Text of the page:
By Molly Majewicz
As a first-time attendee of the Social Research Social Justice Conference at Muhlenberg College, I wasn’t sure what to expect. The first session I attended focused on fat-shaming and body image; the second session I attended focused on China and human rights policies; the third session I went to was centered around political power and change; and, finally, the fourth presentation was focused on media coverage and activism. To say that these topics were all different is an understatement. However, they were all, surprisingly and refreshingly, related to the topic of social justice.
My favorite panel was the Political Power and Change session. Matt Dacher, a senior at Muhlenberg College, presented first on the deception of development in Bangladesh and how NGO’s undermine their state’s capacity and growth. He discussed how the country of Bangladesh is described as a weak state with a strong society because of the non-governmental organizations in place—they’ve essentially formed a parallel state. The democratic government hasn’t grown stronger or more stable since Bangladesh’s independence in 1971. There are no state laws and although the state has the capacity for various services, like medical care, etc. no one uses them. In fact, the government has the highest rates of corruption in the world. NGO’s in Bangladesh are currently gaining legitimacy as a “government” because they are doing more people than the state is and, therefore, is inhibiting the state from developing; the government is distrusted and citizens aren’t participating in democracy. At the end of his presentation, Matt asked a couple interesting questions: Is a weak state/strong society an option for other countries? And do we really need a central government?
Next, Christian Paris, also a senior at Muhlenberg College, presented on the topic of peaceful protest methods and their development, specifically in Tibet post-2008. He mentioned groups like the Tibetan Youth Congress and their movement for total independence from the People’s Republic of China (they’re actually directly sponsored by the Dalai Lama). Christian talked about their Active Non-Violence Education Center that is teaching methods of non-violence and persuasion. Another movement he mentioned was Gu-Chu-Sum. This movement focuses on the power of the narrative, telling stories of Tibetan survivors and preserving the Tibetan identity through such stories. The group he most passionately discussed was Students for a Free Tibet. Their peaceful protest methods included interconnectivity, creative and innovate approaches through outlets like art and music, and the emphasis that redirection must be reimagined. Having studied abroad in Nepal, so close the country of Tibet, Christian was able to integrate personal knowledge into his presentation.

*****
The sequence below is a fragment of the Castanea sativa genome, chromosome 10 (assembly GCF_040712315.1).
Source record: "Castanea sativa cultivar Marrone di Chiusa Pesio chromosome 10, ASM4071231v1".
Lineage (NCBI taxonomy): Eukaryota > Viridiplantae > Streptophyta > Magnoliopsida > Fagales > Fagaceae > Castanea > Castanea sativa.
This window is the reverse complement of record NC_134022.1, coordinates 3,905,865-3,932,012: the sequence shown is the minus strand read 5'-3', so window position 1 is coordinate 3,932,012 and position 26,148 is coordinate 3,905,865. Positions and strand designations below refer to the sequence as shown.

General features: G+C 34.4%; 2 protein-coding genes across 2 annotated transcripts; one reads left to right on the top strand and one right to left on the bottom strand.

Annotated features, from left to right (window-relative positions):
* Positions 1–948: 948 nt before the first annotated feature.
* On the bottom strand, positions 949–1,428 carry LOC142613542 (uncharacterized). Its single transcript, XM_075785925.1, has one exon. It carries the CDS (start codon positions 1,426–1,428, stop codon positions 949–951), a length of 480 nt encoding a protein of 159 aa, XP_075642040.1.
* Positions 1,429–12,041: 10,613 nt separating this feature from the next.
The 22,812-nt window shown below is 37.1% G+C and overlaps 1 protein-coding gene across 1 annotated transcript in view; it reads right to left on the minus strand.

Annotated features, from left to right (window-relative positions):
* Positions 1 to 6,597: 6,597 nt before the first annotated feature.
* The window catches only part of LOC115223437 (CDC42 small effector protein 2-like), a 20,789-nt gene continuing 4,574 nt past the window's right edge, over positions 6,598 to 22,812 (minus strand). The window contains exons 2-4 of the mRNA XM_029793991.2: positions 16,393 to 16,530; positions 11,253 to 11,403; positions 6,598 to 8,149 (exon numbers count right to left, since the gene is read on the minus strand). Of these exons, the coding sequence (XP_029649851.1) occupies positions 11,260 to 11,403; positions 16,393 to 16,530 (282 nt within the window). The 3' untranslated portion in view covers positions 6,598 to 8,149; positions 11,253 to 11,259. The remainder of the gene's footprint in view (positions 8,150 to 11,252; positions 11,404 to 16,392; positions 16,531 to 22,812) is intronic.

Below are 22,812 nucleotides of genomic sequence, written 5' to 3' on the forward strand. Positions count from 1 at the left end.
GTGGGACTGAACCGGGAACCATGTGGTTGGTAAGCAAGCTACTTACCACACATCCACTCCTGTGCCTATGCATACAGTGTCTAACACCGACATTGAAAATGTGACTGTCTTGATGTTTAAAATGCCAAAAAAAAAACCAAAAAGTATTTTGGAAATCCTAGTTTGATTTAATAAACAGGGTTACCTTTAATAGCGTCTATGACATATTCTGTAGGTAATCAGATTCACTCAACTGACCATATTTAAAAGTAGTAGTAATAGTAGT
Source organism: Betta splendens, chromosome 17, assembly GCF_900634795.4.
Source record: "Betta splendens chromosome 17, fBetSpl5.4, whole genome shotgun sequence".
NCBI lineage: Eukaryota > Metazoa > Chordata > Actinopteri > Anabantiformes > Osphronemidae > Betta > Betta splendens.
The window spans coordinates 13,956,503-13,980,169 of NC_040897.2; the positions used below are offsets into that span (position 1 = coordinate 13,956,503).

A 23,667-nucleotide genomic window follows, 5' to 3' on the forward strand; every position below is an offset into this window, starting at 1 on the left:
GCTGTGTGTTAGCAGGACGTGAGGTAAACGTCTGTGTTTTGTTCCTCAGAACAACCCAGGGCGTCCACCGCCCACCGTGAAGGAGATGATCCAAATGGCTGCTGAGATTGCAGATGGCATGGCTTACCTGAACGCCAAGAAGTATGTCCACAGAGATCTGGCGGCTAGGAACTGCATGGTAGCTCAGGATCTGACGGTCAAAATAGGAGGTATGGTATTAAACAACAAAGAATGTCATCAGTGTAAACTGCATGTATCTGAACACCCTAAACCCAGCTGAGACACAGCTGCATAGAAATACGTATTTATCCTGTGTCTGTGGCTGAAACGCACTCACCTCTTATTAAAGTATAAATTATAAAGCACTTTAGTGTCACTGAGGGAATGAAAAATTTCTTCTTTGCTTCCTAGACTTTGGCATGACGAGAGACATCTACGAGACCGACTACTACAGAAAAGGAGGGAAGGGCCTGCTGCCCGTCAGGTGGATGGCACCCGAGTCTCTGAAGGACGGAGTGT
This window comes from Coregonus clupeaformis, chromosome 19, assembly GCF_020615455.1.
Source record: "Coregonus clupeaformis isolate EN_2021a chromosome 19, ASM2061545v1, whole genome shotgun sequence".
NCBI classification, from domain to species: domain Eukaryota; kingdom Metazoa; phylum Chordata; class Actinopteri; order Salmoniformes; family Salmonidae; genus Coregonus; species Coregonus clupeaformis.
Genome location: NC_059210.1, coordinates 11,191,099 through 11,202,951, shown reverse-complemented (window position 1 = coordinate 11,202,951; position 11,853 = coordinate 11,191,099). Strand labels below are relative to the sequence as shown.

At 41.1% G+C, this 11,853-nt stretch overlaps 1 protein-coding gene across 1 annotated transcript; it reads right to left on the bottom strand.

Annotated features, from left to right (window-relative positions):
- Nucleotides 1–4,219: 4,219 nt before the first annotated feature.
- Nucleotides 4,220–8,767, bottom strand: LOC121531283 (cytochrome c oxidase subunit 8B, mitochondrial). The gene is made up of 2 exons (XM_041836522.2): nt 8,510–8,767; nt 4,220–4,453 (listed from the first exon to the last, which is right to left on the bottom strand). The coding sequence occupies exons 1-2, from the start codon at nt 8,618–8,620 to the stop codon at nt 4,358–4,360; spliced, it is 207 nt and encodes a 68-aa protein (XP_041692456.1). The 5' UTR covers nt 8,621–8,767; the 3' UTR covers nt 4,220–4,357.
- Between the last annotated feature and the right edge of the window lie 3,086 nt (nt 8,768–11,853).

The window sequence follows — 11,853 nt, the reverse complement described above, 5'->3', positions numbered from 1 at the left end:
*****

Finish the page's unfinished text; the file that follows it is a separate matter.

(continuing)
Following Christian’s presentation, Nick Mastria of Lafayette University presented a comparison of the peaceful protest tactics used in the 1978 Iranian Revolution and the 2004 Orange Revolution in Ukraine. He noted at the beginning that nonviolent movements are significantly more successful, historically-speaking, than violent movements. Both of these revolutions were successful because of their diversity of participation, diversity of protests (dispersion and concentration), their persistence and resilience, and inevitable back-firing and loyalty shifts. One notable difference between these revolutions was the use of social media in Ukraine during the Orange Revolution that helped participants mobilize quickly.
During the question session, I specifically asked Christian and Nick their opinions on “slacktivism” the idea of using social media to bring about activism as a peaceful protest method, and is it effective? Does it bring about actual change? Nick responded quickly saying that social media is indeed helpful and used the Orange Revolution as his supporting case. He continued on to say that even here in the U.S., using social media to spread awareness is always helpful. In a brief rebuttal, I asked if sharing a video on Facebook, for example, was as effective as staging a sit-in or peaceful march? Christian responded to that question, stating his opinion that slacktivism is not actually as powerful as being on the front lines of a peaceful protest, or even sharing the narratives of those effected by a movement.
I enjoyed the stimulating questions and answers that followed the panel. Throughout the day, I was thoroughly impressed by the participants’ knowledge on their research topics. I am interested in attending again next year, and maybe even presenting.
For more information on the conference, see my full length article: Social Research Social Justice: The Wide Variety of Presentations in 2016